Cape Buffalo General Characteristics & Facts
- Scientific Name: Syncerus caffer
- Size: Adult males (bulls) can weigh between 900 to 1,200 kg (2,000 to 2,600 lbs), while females (cows) are slightly smaller.
- Horns: Both males and females have large, curved horns that can span up to 1.6 meters (5.2 feet) across.
- Habitat: Cape Buffaloes inhabit a range of habitats including savannas, grasslands, woodlands, and swampy areas.
- Distribution: Found in sub-Saharan Africa, from South Africa to the Sahel region in the north.
- Social Behavior: They are known to be social animals and are often seen in herds ranging from a few individuals to several hundred.
- Behavior: This can be quite unpredictable and potentially dangerous when threatened. They are known to exhibit aggressive behavior when defending themselves or their herd.
- Diet: Primarily grazers, feed on grasses, but they also consume shrubs and other vegetation.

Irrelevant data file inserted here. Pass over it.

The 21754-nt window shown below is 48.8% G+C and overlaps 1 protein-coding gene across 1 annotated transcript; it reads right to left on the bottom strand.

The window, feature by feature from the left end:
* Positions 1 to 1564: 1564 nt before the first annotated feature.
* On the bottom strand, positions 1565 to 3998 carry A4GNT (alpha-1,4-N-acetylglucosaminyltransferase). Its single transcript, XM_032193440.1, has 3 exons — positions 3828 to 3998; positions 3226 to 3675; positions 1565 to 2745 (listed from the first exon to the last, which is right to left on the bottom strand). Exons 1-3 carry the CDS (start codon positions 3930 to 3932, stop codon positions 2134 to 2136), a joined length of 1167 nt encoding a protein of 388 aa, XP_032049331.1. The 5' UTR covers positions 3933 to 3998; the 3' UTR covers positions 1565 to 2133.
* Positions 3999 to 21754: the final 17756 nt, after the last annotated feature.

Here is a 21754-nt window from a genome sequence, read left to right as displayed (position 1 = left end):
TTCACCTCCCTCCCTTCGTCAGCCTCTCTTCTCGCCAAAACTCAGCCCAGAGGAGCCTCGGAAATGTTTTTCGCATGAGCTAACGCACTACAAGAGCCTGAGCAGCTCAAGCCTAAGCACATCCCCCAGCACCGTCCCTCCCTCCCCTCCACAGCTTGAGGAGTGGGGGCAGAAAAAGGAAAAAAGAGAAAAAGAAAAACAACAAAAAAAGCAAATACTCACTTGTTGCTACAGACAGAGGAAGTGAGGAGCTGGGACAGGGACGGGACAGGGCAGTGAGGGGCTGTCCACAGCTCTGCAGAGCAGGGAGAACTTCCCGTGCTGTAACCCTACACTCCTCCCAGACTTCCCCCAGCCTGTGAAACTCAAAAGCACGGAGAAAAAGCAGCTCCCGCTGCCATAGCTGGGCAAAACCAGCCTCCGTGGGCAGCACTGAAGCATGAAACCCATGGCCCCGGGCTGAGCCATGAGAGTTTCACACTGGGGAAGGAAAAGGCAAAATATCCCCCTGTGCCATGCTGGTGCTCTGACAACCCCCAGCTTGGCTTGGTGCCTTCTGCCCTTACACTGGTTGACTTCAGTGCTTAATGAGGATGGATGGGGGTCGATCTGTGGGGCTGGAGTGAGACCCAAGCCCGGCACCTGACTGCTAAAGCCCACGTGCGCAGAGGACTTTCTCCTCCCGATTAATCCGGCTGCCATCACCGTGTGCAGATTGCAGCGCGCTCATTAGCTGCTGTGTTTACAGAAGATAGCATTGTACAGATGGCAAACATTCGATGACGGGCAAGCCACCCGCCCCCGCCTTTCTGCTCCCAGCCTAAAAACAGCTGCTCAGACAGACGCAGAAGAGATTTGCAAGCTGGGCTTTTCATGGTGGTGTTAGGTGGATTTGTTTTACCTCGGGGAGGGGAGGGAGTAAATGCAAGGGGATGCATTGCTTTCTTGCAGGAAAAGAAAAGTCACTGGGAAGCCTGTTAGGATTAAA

- Water Dependence: Need regular access to water and often gather around watering holes.
- Predators: Adult Cape Buffaloes have few natural predators, but lions and crocodiles are among the few that might attack them. Calves are more vulnerable.
- Reproduction: Females give birth to a single calf after a gestation period of around 11 months.
- Lifespan: In the wild, they can live up to 15-25 years, while in captivity, they can live longer.
- Conservation Status: Listed as “Least Concern” by the IUCN, but certain populations are threatened by habitat loss and disease.
- Cultural Significance: Cape Buffaloes have cultural importance in various African societies and are often depicted in local art and folklore.
- Tourist Attraction: A popular sighting for wildlife enthusiasts and tourists on safari due to their imposing size and behavior.
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